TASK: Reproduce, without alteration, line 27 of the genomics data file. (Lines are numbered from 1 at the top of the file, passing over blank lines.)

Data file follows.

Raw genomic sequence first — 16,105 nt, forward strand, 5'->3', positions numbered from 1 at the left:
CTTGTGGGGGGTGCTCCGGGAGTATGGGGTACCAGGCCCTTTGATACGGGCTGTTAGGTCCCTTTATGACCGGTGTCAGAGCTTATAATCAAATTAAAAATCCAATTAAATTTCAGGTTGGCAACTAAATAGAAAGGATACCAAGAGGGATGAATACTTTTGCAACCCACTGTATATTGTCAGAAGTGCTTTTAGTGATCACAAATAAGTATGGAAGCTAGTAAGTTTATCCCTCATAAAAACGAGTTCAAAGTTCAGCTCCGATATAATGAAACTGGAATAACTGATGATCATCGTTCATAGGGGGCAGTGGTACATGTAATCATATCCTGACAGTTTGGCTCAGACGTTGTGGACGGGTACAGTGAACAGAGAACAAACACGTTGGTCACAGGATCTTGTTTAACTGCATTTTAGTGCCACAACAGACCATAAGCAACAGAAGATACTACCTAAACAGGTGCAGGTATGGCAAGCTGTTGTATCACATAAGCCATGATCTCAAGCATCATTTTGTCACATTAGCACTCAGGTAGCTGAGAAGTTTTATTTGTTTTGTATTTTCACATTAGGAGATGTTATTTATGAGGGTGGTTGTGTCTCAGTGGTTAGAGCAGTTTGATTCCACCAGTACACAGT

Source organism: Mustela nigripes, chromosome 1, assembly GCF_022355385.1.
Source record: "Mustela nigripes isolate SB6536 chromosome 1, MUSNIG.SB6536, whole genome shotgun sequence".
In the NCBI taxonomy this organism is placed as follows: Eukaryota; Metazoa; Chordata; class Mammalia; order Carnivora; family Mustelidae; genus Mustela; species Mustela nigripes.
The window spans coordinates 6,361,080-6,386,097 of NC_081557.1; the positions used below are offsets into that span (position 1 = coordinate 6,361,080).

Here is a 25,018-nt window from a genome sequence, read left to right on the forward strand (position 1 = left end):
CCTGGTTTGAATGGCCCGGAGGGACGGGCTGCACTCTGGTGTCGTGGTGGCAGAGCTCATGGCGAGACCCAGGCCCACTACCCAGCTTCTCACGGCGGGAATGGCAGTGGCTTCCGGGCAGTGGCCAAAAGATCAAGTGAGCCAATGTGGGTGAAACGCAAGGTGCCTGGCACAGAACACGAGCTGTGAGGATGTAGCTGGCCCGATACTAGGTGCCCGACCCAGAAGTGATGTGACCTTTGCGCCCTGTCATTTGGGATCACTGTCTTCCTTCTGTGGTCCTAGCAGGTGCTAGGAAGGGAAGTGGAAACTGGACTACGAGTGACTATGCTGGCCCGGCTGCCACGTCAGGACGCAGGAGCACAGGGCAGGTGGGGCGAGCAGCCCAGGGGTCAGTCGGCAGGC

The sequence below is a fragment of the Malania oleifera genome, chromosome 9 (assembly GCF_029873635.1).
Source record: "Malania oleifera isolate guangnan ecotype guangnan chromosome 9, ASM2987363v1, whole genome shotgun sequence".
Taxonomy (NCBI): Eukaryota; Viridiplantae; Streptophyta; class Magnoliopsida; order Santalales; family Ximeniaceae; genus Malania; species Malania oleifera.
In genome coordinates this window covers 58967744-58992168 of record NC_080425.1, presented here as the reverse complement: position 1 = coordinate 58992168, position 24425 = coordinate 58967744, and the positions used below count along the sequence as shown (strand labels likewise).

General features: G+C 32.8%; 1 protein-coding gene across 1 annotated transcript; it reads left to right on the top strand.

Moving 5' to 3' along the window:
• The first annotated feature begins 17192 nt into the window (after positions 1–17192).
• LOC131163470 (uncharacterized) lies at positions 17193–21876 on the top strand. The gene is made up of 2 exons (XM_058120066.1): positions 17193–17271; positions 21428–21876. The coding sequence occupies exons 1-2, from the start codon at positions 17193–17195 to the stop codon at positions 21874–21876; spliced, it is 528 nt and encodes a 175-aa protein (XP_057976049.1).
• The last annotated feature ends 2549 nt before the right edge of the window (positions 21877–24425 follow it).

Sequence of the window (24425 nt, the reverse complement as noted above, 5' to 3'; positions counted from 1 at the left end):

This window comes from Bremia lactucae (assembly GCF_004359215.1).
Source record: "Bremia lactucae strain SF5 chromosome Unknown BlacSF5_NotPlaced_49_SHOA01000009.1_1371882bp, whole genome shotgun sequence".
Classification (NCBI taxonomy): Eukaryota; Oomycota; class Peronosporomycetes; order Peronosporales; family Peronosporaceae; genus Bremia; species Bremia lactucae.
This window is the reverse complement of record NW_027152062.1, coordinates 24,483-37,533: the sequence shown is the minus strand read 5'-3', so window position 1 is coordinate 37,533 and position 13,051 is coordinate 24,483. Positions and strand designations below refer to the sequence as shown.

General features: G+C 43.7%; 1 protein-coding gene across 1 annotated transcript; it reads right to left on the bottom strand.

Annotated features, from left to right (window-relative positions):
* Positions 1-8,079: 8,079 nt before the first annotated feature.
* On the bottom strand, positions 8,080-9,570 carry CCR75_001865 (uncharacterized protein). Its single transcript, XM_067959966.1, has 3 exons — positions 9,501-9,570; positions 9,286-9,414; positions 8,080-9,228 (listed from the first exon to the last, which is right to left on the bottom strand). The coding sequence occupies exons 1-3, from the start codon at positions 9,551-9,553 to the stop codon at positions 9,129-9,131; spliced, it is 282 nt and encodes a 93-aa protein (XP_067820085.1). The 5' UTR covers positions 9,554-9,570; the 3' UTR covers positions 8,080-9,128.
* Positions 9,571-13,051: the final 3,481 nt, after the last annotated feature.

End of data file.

* Positions 9,571-13,051: the final 3,481 nt, after the last annotated feature.